3 Things Plumbers Want Homeowners To Learn

Posted on: 6 February 2017

From buying furniture or décor to cleaning windows and shampooing carpets, the challenges of home ownership are easy to see. You may already understand the importance of cleaning and making basic repairs, but maintaining your home's plumbing and septic systems is also necessary. Not only are these systems essential for washing dishes and clothes, but your plumbing and septic is also crucial for bathing and removing waste from your home. Because these are necessary tasks for you and your family's needs, proper understanding of your plumbing and septic systems is imperative. Here are a few things plumbing contractors want homeowners to know about their plumbing and septic systems.

Water Heaters Don't Last Forever

Showers and baths, shaving at the sink, laundering clothes and linens, and even washing dishes all require hot water. This hot water is supplied from an appliance that is often forgotten. Many homeowners take their water heater for granted, believing it will last forever without any maintenance. Unfortunately, traditional water heaters only have a lifespan of between 8 and 12 years, but proper maintenance can extend the life of this important appliance.

Draining the tank of your water heater a few times per year is helpful for prolonging the life of your water heater.

After turning off the water and gas or electrical supply, connect one end of a hose to the drain valve and place the opposite end of the hose in a large bucket or outdoors. Then, turn the water supply back on to allow the water to flow through the tank and out of the drain valve. Allow it to run for a few minutes before shutting the water back off.

Flushing your water heater is effective for removing mineral deposits and sediment that is lingering inside the tank.

Don't Rely Heavily On Your Garbage Disposal

Having a garbage disposal is great for reducing the risk of clogs while rinsing and washing dishes, but most homeowners use the disposal in an excessively harsh manner. When you have food scraps in the sink drain, make sure your water is running before turning on the disposal.

Egg shells and small scraps of fruits or vegetables are easily broken down in the disposal. However, never place the following in your garbage disposal:

  • Plastic/Glass/Metal
  • Medications
  • Flammable/Combustible Liquids
  • Cigarette Butts/Chewing Tobacco
  • Bones

You should also clean the disposal regularly to remove leftover food debris and bacteria. Drop a few teaspoons of liquid dish soap into the sink drain, allow cold water to run, and then turn on the garbage disposal for a few seconds.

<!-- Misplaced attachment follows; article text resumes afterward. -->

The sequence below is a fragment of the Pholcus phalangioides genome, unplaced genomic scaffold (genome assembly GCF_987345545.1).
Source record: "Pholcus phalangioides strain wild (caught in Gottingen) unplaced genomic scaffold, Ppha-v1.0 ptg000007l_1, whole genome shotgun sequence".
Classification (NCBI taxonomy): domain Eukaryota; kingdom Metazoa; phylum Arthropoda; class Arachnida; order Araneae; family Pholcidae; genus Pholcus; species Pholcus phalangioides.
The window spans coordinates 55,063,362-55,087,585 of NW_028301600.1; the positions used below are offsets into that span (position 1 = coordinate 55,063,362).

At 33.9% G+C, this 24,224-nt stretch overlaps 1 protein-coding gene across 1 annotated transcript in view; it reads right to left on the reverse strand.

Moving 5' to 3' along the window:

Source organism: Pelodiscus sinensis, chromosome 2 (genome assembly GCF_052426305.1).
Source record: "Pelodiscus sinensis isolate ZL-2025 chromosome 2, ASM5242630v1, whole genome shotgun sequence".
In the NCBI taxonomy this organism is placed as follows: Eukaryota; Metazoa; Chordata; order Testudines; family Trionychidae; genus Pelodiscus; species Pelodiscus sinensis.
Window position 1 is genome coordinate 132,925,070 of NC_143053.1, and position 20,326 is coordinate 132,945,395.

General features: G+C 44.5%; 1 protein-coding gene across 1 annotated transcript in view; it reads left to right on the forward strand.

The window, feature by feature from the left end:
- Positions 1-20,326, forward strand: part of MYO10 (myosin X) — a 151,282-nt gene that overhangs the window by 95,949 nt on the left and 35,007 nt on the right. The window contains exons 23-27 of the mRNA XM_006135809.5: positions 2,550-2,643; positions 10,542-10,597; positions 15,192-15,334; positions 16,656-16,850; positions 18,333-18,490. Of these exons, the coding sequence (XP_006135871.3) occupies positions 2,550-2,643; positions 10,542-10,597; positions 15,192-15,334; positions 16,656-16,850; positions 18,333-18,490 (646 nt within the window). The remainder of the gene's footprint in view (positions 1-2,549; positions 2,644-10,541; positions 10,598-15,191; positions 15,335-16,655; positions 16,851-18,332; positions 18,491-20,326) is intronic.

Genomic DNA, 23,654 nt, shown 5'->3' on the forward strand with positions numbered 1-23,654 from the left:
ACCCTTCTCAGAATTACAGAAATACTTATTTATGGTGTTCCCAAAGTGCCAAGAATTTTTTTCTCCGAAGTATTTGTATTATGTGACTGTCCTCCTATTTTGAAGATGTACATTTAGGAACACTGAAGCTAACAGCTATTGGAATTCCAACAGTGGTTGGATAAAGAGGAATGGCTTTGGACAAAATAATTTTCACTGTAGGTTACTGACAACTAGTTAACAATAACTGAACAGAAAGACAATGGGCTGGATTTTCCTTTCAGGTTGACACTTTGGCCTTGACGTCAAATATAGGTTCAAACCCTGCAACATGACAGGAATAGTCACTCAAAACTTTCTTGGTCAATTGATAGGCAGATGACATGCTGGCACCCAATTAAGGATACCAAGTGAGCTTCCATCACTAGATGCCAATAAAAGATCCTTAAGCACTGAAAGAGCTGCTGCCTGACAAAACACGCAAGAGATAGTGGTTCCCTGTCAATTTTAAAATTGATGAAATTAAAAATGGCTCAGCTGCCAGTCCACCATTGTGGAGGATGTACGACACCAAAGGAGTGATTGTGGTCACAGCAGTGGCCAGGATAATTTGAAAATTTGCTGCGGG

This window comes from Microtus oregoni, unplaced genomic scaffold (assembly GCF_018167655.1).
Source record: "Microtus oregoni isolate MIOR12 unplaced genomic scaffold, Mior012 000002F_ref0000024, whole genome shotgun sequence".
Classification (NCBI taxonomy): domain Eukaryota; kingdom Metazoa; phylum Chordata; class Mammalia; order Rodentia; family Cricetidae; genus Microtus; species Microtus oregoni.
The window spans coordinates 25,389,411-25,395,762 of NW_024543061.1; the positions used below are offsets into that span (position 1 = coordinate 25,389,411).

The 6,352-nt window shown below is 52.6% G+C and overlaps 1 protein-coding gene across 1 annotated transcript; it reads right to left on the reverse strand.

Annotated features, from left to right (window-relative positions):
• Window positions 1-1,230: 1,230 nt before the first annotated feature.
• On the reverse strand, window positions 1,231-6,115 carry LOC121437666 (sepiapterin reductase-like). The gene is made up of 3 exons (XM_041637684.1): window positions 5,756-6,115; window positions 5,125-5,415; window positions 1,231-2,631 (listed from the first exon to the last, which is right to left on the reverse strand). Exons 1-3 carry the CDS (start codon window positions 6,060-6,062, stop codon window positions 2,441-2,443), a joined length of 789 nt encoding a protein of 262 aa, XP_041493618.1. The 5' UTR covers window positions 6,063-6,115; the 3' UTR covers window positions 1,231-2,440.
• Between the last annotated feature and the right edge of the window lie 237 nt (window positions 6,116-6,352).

Your Toilet Is Not a Trash Can

Whether used to clean the bathroom or clean yourself, most cleansing wipes that are deemed "flushable" should not actually be flushed down the toilet. While these wipes may be labeled biodegradable and safe for your septic systems, the materials are not easily broken down in the septic and sewer systems. Flushing these wipes can increase your risk of toilet clogs and even backed-up septic systems, so it is best to avoid placing these wipes in your toilet.

In addition, using your toilet as a trash can to dispose of other waste can damage your plumbing and septic lines. Avoid flushing large chunks of food, cigarette butts, and condoms down the toilet, as well. This debris is difficult to move through your toilet drain, but it can also build up inside your septic system, resulting in an expensive septic failure.

Also, avoid flushing medication down your toilet. You may think this is the best way to dispose of unused or expired medication, but the toxic chemicals are too harsh for the environment.

Plumbers can help with maintenance and repairs, but proper understanding can reduce your risk of plumbing and septic problems. With this guide, you will have a better grasp on protecting the lifespan of these important home systems. 

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Knowing When It’s Time to Call the Plumber

My name is Jason Lawrence, or around my house I’m sometimes known as “Daddy Fix-It.” My wife Sarah and I have four children all under the age of ten. I didn’t start out as a guy who was handy around the house, but I am learning to become a do-it-yourselfer for sure. Did I mention that I’m a bit stubborn? There are times I struggle with projects a little too long, and it takes my wife stepping in to convince me that it’s time to call a professional. I’ve become especially handy with plumbing projects. I don’t know why kids think toys belong in the toilet and doll hair is good for the bathtub drain, but around here those are weekly events. I’m going to share some of my experiences, how I fixed some of our plumbing problems, and when it becomes time to call the plumber.

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